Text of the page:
It’s Holocaust Memorial Day, when we commemorate (among other things) mankind’s failure to speak out and prevent the horrors of systemic genocide. It’s also the day on which Theresa May, our recently-appointed Prime Minister, will meet Donald Trump, a landmark event by any standards. But will she use the opportunity to speak out against some of the wrongs threatened by the new President of the United States?
Her aides suggest that she won’t compromise on any principles: she will be straight with him about anything she can’t or won’t agree on. Let’s hope that’s true. After all, she’s in a difficult place: it wouldn’t be a great start to this new relationship, with Brexit beckoning, for the PM to fall out with POTUS. Not good at all.
They’ve had plenty of practice in verbal fencing, I guess. They can bandy words and, after the event, their spin-doctors will deny they said anything inconvenient. In this post-truth world, anything goes. Besides, it’s the private talk that’s important, not the grand rhetorical flourishes for the media.
I pray she’ll be straight on one point. Donald Trump says he doesn’t mind torturing the enemies of the United States if doing so keeps his country safer. He didn’t use the word torture: by extreme interrogation techniques he probably meant methods only as bad as waterboarding, which is a simulation of drowning: he’s not harking back to the Middle Ages – yet.
Nonetheless, to me the thought is unacceptable that the leader of any nation claiming to be developed and civilised would suggest that any kind of torture (which waterboarding is) is acceptable under any circumstances, however grave its peril.
The coincidence that today is Holocaust Memorial Day should serve to remind us that in the Second World War we fought a deeply evil foe. Its secret police, the Gestapo, routinely employed horrendous torture on all its opponents: moreover, that wicked regime bent its finest technical and engineering minds to the task of genocide on a massive scale.
As far as I know, on their side the allies didn’t stoop to torture when dealing with German prisoners. Nonetheless, there were controversial aspects of allied actions, not least the blanket-bombing of such cities as Leipzig and the dropping of two nuclear bombs on Hiroshima and Nagasaki. Posterity has not designated those war crimes: but they arguably pushed warfare as close to barbarism as they could without crossing that line. It is not by accident, perhaps, that no atomic bomb has been used in anger since.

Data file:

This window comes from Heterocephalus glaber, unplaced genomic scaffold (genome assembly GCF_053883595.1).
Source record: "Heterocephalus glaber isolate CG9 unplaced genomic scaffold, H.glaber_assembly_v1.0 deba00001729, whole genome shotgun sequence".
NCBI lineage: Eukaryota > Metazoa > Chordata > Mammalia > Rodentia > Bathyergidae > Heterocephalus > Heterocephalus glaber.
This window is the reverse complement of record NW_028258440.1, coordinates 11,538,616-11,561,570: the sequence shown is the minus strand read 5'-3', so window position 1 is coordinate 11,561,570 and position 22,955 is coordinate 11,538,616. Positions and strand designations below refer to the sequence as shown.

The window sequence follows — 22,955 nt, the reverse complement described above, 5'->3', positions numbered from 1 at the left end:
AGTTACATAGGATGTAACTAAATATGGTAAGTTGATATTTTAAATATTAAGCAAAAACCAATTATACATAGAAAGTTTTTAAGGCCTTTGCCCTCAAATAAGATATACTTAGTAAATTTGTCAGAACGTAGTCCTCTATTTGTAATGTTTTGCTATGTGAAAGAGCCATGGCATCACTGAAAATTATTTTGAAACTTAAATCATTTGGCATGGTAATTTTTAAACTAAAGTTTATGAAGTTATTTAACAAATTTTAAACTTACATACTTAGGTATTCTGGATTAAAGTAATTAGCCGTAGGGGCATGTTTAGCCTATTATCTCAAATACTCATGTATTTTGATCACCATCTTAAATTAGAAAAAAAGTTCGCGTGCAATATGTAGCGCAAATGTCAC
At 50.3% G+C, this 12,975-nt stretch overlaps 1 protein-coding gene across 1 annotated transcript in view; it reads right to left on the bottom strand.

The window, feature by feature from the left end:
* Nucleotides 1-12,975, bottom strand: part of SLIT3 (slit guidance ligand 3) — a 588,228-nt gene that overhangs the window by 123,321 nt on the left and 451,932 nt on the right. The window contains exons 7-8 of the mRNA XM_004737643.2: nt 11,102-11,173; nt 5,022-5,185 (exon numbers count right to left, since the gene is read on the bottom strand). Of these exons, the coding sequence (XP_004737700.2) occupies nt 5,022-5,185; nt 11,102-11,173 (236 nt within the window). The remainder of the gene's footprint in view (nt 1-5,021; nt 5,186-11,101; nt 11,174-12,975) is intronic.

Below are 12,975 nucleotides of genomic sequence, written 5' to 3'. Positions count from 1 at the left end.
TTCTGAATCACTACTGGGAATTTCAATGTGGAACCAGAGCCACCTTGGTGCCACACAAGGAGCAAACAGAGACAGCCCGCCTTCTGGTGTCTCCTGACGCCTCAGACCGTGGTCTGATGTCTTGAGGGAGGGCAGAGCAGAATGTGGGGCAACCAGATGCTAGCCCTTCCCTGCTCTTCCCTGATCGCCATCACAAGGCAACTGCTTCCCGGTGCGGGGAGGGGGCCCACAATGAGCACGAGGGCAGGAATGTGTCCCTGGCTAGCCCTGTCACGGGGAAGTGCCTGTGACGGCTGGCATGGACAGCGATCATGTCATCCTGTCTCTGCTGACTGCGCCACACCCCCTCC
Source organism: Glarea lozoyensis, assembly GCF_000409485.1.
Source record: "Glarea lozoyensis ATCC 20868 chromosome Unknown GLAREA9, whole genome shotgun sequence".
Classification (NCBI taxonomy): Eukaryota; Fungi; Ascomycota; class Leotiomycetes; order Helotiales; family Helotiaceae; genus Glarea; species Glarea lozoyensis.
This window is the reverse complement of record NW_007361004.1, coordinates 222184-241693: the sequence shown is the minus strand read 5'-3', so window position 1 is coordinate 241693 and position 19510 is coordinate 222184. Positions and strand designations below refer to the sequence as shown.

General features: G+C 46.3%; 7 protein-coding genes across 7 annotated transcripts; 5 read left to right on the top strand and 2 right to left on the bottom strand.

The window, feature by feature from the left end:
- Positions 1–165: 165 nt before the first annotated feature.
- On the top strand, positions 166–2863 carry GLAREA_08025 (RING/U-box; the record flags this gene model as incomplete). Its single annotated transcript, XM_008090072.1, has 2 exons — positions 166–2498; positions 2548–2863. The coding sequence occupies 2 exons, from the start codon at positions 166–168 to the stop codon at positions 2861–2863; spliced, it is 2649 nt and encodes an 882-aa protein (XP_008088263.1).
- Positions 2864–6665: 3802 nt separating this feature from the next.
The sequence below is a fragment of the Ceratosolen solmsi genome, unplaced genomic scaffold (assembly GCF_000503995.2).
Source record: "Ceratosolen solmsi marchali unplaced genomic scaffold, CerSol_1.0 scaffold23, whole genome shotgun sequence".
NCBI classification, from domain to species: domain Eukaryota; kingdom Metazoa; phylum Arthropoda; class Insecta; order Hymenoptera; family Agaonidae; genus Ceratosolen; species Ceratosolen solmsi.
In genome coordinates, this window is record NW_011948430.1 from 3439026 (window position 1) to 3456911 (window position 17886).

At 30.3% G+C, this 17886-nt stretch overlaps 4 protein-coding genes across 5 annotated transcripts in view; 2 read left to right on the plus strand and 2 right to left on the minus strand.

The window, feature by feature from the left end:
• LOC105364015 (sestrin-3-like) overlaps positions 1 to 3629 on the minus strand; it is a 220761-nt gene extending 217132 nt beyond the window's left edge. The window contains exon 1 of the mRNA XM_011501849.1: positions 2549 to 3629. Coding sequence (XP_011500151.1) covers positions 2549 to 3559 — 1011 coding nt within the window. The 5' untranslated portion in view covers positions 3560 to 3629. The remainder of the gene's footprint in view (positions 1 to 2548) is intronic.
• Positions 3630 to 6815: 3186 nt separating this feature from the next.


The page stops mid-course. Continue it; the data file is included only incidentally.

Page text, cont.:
The common argument against torture, even in the extremes of conflict, is that one should avoid the temptation to stoop to the level of a depraved enemy. That argument must surely remain true today.
In so-called Islamic State the West faces an enemy that indulges in terror, torture, mutilation and rape. I believe passionately that, if we are to fight a war against that organisation, it must be a just one: we must not behave immorally.
Some might say there are better ways: I thought truth-drugs and lie detectors tended to do the job much more effectively than torture nowadays, but I’m no expert.
Whatever the truth of that, I am in no doubt as to the moral position. This country must not collaborate in extraordinary rendition or torture. Principles cannot be bent, compromised or bargained: and Theresa May must tell truth to that enormous power.
She must do so, or risk betraying the sentiment of Martin Niemöller’s (1892-1984) famous poem (which I’ve quoted many times before):
First they came for the Socialists, and I did not speak out—
Because I was not a Socialist.
Then they came for the Trade Unionists, and I did not speak out—
Because I was not a Trade Unionist.
Then they came for the Jews, and I did not speak out—
Because I was not a Jew.
Then they came for me—and there was no one left to speak for me.
So who will speak out? I think someone must. I hope someone will.